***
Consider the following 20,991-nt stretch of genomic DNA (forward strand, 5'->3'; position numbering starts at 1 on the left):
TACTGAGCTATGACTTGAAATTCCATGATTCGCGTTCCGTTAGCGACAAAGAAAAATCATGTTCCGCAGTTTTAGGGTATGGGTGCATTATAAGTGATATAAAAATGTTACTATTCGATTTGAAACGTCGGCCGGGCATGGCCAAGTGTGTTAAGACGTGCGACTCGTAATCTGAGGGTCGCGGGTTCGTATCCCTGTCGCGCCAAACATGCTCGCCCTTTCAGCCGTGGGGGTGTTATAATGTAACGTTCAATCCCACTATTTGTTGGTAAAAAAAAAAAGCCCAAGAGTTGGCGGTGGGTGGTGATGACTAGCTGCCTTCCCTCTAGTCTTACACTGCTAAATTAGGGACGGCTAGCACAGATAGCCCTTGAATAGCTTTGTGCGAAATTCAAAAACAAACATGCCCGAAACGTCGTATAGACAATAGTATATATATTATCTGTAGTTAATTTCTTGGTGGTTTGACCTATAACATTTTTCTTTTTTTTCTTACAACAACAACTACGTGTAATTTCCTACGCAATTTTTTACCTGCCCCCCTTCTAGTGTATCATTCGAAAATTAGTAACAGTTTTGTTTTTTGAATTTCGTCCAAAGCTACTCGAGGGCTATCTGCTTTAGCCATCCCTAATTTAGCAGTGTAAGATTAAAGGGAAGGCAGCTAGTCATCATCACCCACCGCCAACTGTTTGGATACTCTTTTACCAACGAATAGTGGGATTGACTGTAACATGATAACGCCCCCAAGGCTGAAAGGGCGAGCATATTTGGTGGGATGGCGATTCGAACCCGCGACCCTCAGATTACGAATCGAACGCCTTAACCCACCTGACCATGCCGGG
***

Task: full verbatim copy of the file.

Consider the following 20,991-nt stretch of genomic DNA (forward strand, 5'->3'; position numbering starts at 1 on the left):
TACTGAGCTATGACTTGAAATTCCATGATTCGCGTTCCGTTAGCGACAAAGAAAAATCATGTTCCGCAGTTTTAGGGTATGGGTGCATTATAAGTGATATAAAAATGTTACTATTCGATTTGAAACGTCGGCCGGGCATGGCCAAGTGTGTTAAGACGTGCGACTCGTAATCTGAGGGTCGCGGGTTCGTATCCCTGTCGCGCCAAACATGCTCGCCCTTTCAGCCGTGGGGGTGTTATAATGTAACGTTCAATCCCACTATTTGTTGGTAAAAAAAAAAAGCCCAAGAGTTGGCGGTGGGTGGTGATGACTAGCTGCCTTCCCTCTAGTCTTACACTGCTAAATTAGGGACGGCTAGCACAGATAGCCCTTGAATAGCTTTGTGCGAAATTCAAAAACAAACATGCCCGAAACGTCGTATAGACAATAGTATATATATTATCTGTAGTTAATTTCTTGGTGGTTTGACCTATAACATTTTTCTTTTTTTTCTTACAACAACAACTACGTGTAATTTCCTACGCAATTTTTTACCTGCCCCCCTTCTAGTGTATCATTCGAAAATTAGTAACAGTTTTGTTTTTTGAATTTCGTCCAAAGCTACTCGAGGGCTATCTGCTTTAGCCATCCCTAATTTAGCAGTGTAAGATTAAAGGGAAGGCAGCTAGTCATCATCACCCACCGCCAACTGTTTGGATACTCTTTTACCAACGAATAGTGGGATTGACTGTAACATGATAACGCCCCCAAGGCTGAAAGGGCGAGCATATTTGGTGGGATGGCGATTCGAACCCGCGACCCTCAGATTACGAATCGAACGCCTTAACCCACCTGACCATGCCGGG